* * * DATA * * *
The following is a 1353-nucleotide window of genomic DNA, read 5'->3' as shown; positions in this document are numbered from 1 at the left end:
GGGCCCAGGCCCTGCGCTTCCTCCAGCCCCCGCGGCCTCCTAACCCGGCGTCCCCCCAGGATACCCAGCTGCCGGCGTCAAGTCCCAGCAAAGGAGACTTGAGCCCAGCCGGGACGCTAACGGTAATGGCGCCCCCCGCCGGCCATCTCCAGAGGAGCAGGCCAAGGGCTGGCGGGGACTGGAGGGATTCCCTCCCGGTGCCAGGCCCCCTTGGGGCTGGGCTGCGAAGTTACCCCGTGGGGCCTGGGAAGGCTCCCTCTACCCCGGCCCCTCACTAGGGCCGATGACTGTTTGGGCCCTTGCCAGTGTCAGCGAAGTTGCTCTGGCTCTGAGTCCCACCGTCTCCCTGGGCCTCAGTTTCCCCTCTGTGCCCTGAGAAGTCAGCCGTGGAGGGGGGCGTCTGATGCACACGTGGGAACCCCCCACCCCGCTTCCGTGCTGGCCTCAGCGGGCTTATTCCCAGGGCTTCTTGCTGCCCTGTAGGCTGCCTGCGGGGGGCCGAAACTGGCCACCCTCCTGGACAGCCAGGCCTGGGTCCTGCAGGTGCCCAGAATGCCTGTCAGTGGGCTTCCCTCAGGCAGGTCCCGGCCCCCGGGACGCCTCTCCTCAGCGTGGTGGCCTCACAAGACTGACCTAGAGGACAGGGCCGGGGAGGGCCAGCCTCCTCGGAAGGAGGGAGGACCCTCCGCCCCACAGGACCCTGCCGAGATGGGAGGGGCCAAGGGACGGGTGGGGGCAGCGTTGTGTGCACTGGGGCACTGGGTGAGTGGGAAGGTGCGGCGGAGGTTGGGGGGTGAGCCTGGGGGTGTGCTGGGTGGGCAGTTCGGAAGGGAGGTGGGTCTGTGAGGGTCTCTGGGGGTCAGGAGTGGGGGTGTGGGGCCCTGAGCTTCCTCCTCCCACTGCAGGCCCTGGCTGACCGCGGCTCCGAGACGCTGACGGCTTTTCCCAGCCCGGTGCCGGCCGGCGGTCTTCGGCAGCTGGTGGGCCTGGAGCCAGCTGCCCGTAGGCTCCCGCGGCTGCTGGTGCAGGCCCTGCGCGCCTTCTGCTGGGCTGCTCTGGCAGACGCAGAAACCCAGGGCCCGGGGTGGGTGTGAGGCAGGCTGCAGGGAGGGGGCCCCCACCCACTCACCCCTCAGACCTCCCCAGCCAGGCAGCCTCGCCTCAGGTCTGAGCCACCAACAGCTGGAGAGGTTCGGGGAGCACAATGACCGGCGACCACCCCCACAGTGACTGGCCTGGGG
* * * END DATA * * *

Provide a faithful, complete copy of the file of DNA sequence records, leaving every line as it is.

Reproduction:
The following is a 1353-nucleotide window of genomic DNA, read 5'->3' as shown; positions in this document are numbered from 1 at the left end:
GGGCCCAGGCCCTGCGCTTCCTCCAGCCCCCGCGGCCTCCTAACCCGGCGTCCCCCCAGGATACCCAGCTGCCGGCGTCAAGTCCCAGCAAAGGAGACTTGAGCCCAGCCGGGACGCTAACGGTAATGGCGCCCCCCGCCGGCCATCTCCAGAGGAGCAGGCCAAGGGCTGGCGGGGACTGGAGGGATTCCCTCCCGGTGCCAGGCCCCCTTGGGGCTGGGCTGCGAAGTTACCCCGTGGGGCCTGGGAAGGCTCCCTCTACCCCGGCCCCTCACTAGGGCCGATGACTGTTTGGGCCCTTGCCAGTGTCAGCGAAGTTGCTCTGGCTCTGAGTCCCACCGTCTCCCTGGGCCTCAGTTTCCCCTCTGTGCCCTGAGAAGTCAGCCGTGGAGGGGGGCGTCTGATGCACACGTGGGAACCCCCCACCCCGCTTCCGTGCTGGCCTCAGCGGGCTTATTCCCAGGGCTTCTTGCTGCCCTGTAGGCTGCCTGCGGGGGGCCGAAACTGGCCACCCTCCTGGACAGCCAGGCCTGGGTCCTGCAGGTGCCCAGAATGCCTGTCAGTGGGCTTCCCTCAGGCAGGTCCCGGCCCCCGGGACGCCTCTCCTCAGCGTGGTGGCCTCACAAGACTGACCTAGAGGACAGGGCCGGGGAGGGCCAGCCTCCTCGGAAGGAGGGAGGACCCTCCGCCCCACAGGACCCTGCCGAGATGGGAGGGGCCAAGGGACGGGTGGGGGCAGCGTTGTGTGCACTGGGGCACTGGGTGAGTGGGAAGGTGCGGCGGAGGTTGGGGGGTGAGCCTGGGGGTGTGCTGGGTGGGCAGTTCGGAAGGGAGGTGGGTCTGTGAGGGTCTCTGGGGGTCAGGAGTGGGGGTGTGGGGCCCTGAGCTTCCTCCTCCCACTGCAGGCCCTGGCTGACCGCGGCTCCGAGACGCTGACGGCTTTTCCCAGCCCGGTGCCGGCCGGCGGTCTTCGGCAGCTGGTGGGCCTGGAGCCAGCTGCCCGTAGGCTCCCGCGGCTGCTGGTGCAGGCCCTGCGCGCCTTCTGCTGGGCTGCTCTGGCAGACGCAGAAACCCAGGGCCCGGGGTGGGTGTGAGGCAGGCTGCAGGGAGGGGGCCCCCACCCACTCACCCCTCAGACCTCCCCAGCCAGGCAGCCTCGCCTCAGGTCTGAGCCACCAACAGCTGGAGAGGTTCGGGGAGCACAATGACCGGCGACCACCCCCACAGTGACTGGCCTGGGG